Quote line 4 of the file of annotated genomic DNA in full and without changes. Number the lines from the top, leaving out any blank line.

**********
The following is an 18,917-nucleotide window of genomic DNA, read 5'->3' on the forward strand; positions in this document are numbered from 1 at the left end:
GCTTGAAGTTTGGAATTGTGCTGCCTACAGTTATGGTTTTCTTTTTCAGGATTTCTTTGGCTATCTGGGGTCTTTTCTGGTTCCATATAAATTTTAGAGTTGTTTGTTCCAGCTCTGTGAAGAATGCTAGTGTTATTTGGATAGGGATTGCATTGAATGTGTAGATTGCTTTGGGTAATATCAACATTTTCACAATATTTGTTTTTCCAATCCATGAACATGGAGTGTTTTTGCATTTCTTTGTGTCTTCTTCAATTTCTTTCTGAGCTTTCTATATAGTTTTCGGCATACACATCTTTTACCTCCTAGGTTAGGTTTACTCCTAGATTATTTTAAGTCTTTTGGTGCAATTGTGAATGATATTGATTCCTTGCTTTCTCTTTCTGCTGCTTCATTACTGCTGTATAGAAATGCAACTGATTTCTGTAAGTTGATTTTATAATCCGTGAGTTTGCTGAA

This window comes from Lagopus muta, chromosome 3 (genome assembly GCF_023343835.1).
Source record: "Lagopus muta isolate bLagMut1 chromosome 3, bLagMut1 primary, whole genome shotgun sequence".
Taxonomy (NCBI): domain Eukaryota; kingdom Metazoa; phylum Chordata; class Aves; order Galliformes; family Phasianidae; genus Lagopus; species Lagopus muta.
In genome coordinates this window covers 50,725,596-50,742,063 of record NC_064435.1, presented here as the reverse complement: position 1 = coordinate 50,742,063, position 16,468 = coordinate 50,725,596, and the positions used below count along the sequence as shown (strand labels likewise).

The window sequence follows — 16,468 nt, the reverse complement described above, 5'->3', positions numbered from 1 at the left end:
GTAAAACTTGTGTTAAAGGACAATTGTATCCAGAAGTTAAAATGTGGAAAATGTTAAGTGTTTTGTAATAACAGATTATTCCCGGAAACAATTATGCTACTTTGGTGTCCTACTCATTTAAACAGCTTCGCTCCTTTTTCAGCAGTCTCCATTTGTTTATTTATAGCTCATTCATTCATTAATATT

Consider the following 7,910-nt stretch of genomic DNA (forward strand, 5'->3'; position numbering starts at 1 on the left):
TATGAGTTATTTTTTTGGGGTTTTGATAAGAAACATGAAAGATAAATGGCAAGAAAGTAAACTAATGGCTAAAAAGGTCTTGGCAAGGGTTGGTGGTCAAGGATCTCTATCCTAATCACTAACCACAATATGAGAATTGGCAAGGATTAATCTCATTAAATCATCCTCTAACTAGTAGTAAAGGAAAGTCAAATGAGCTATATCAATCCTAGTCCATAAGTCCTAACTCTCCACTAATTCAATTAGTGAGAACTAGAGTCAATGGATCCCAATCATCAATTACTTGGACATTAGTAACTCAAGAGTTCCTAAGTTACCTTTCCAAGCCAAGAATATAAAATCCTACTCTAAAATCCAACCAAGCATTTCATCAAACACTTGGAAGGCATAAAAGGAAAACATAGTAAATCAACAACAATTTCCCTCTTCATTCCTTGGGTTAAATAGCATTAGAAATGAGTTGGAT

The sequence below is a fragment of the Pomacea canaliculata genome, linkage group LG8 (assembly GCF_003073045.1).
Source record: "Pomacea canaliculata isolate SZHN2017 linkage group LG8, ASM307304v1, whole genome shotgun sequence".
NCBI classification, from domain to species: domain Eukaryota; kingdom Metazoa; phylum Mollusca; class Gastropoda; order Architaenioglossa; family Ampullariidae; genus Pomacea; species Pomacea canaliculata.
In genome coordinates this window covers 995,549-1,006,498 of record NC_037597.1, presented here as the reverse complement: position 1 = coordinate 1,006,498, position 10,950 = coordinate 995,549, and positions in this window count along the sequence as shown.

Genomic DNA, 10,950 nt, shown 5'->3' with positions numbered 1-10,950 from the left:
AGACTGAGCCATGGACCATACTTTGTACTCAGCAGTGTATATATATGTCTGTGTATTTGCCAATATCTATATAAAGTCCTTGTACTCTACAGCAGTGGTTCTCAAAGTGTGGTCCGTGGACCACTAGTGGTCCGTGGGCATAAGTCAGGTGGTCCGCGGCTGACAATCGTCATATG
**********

Source record: "Lagopus muta isolate bLagMut1 chromosome 3, bLagMut1 primary, whole genome shotgun sequence".